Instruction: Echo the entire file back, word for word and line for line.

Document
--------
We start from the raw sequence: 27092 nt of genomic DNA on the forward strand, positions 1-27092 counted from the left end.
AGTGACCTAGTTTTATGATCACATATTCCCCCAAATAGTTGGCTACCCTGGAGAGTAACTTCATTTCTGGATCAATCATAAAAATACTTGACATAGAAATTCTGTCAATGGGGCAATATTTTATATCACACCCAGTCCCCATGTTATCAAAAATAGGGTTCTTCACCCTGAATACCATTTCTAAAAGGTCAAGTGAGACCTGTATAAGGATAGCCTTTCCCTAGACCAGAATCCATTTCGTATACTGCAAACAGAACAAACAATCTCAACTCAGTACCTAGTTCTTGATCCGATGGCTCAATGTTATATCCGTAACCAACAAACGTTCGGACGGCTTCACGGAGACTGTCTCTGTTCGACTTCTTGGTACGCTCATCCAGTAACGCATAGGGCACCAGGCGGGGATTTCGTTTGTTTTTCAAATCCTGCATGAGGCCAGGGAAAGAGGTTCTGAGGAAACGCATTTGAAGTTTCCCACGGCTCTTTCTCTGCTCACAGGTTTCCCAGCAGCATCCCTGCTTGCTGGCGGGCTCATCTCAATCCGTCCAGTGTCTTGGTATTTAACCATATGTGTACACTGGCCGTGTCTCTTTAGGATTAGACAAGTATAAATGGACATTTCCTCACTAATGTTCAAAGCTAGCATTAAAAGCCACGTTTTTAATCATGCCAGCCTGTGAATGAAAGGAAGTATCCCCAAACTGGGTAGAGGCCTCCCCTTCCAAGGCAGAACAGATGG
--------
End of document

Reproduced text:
We start from the raw sequence: 27092 nt of genomic DNA on the forward strand, positions 1-27092 counted from the left end.
AGTGACCTAGTTTTATGATCACATATTCCCCCAAATAGTTGGCTACCCTGGAGAGTAACTTCATTTCTGGATCAATCATAAAAATACTTGACATAGAAATTCTGTCAATGGGGCAATATTTTATATCACACCCAGTCCCCATGTTATCAAAAATAGGGTTCTTCACCCTGAATACCATTTCTAAAAGGTCAAGTGAGACCTGTATAAGGATAGCCTTTCCCTAGACCAGAATCCATTTCGTATACTGCAAACAGAACAAACAATCTCAACTCAGTACCTAGTTCTTGATCCGATGGCTCAATGTTATATCCGTAACCAACAAACGTTCGGACGGCTTCACGGAGACTGTCTCTGTTCGACTTCTTGGTACGCTCATCCAGTAACGCATAGGGCACCAGGCGGGGATTTCGTTTGTTTTTCAAATCCTGCATGAGGCCAGGGAAAGAGGTTCTGAGGAAACGCATTTGAAGTTTCCCACGGCTCTTTCTCTGCTCACAGGTTTCCCAGCAGCATCCCTGCTTGCTGGCGGGCTCATCTCAATCCGTCCAGTGTCTTGGTATTTAACCATATGTGTACACTGGCCGTGTCTCTTTAGGATTAGACAAGTATAAATGGACATTTCCTCACTAATGTTCAAAGCTAGCATTAAAAGCCACGTTTTTAATCATGCCAGCCTGTGAATGAAAGGAAGTATCCCCAAACTGGGTAGAGGCCTCCCCTTCCAAGGCAGAACAGATGG